Engineering analytics can instill confidence in innovative solutions
Examine equipment and its functions within a system and resist the urge to continue going with the flow when it comes to gathering data.
Offshore energy exploration and production requires operations supported by equipment that succeeds in the earth’s most complex and challenging environments. Like any high-technology industry, offshore energy continuously explores new avenues to reduce costs and increase safety through equipment performance advances and system operational improvements.
However, given the challenges arising from the locations and conditions faced, an industry-wide conundrum results. Innovative efforts to improve operational performance are confronted with strong and deep-rooted resistance to deviating from current standard operating procedures.
This resistance follows from the high level of risk involved and the fact there is little room for failure with respect to offshore energy production. The result is stringent requirements and high entry barriers for new equipment designs. Offshore operators must have high, if not complete, confidence that new designs operate as expected and outperform incumbent options.
Equipment suppliers are valued based on their ability to deliver with confidence innovative solutions for advancing offshore capabilities. Relying on strong analytical and empirical data presents a conclusive qualification basis throughout equipment-design life cycles. It can be the difference between failure and success of new equipment design implementation in offshore energy projects.
Confidence is the quality or state of being certain. For offshore equipment and systems engineering, being certain is a function of several factors: design optimization, performance qualification, solution achievement, and capabilities advancement. Confidence of success means overcoming challenges related to high pressures, vast temperature swings, large magnitudes of complicated loading, corrosive environments, extensive performance lives, and little-to-no opportunity for maintenance.
However, this certainty of success is achievable through innovative collaboration amongst those that manufacture equipment and those that operate it. Joint development projects have a long history in the oil & gas industry, bringing together expertise from the engineering disciplines, operations, materials science, and manufacturing.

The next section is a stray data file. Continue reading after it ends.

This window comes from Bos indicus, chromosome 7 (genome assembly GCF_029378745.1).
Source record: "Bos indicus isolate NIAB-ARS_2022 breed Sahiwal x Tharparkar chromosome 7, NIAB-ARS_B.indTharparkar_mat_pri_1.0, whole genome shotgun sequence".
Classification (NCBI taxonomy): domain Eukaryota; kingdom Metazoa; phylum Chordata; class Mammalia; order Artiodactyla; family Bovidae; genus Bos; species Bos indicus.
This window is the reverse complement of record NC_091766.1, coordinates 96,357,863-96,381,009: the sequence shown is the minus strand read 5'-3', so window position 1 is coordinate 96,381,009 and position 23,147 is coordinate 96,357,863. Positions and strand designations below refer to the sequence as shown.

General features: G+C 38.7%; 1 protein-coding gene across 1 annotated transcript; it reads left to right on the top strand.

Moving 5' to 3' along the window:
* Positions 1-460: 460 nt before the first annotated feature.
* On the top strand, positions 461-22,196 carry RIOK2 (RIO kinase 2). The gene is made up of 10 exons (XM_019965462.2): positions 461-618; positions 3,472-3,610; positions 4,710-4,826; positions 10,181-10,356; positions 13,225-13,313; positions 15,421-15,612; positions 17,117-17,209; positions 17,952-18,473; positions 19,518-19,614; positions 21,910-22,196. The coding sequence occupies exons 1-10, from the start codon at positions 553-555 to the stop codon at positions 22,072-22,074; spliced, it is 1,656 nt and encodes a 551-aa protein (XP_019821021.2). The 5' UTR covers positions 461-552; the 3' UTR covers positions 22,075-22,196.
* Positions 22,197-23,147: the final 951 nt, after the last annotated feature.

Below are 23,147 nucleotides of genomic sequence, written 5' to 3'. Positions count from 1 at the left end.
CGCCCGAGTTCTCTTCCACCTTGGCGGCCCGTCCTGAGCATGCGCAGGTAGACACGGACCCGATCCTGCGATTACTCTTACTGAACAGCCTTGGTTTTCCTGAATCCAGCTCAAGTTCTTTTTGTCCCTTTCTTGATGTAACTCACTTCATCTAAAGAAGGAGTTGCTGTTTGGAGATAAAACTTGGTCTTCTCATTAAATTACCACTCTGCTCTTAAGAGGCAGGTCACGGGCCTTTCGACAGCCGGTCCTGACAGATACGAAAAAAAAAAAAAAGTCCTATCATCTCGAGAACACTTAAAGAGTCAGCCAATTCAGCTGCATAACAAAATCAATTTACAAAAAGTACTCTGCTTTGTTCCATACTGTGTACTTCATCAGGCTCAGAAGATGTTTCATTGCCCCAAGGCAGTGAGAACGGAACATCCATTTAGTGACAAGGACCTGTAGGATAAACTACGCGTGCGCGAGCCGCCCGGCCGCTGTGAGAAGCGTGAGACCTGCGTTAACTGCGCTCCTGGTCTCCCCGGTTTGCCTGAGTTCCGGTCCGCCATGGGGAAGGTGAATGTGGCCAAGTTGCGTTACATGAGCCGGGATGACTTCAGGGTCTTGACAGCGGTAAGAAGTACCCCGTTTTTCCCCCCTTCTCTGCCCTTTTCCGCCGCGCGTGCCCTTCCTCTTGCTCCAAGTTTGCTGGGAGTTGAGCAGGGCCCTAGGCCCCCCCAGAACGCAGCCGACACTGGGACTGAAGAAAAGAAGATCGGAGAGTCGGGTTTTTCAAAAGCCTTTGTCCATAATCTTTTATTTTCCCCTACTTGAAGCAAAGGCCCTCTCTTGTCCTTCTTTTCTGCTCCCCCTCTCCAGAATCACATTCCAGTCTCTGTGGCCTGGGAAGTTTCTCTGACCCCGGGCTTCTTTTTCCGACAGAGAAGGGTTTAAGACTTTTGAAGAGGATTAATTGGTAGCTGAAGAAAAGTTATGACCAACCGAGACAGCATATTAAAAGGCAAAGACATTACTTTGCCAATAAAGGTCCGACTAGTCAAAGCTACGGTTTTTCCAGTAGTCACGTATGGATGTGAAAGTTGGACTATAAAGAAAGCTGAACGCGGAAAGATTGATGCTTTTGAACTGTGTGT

Offshore technology advances almost always originate in response to current issues. Day-to-day operations reveal improvement areas in equipment design or systems operation. Operators and contractors typically source equipment from original equipment manufacturers (OEMs), relying on their industry expertise. Collaborative relationships amongst operators, contractors, and equipment designers prove invaluable when they can initiate a process that moves solutions from concept to reality, and ultimately field deployment.
An OEM’s ability to effectively communicate technical detail to operators and contractors, including material properties and manufacturing processes and how these can be leveraged in improving equipment designs and applications, sets the stage for going from field-identified issues to fully-qualified solutions.
Equally valuable is the equipment-manufacturer’s experience of how its equipment functions within an integrated holistic system. Very rarely do pieces of equipment operate in isolation. Changes to one area inevitably result in overall-performance variances, internal and external loading changes, and subsequent strain and stress.
By understanding root causes of operator-identified issues and the impact of specific equipment modifications on the overall system’s success, OEMs contribute to solution development targeted at real, current issues.
Concept solution feasibility
A development project’s early stages, following issue identification and classification, is an exploration for remedies. Communication between OEM engineering/manufacturing teams and client engineering/operation teams is crucial.
All parties must ensure efforts are focused on true underlying issues to construct and deploy solutions that perform at expected levels throughout an installation’s life cycle. Cross-company communication successfully guides the feasibility stage, as performance targets typically are fluid while the solution is being defined.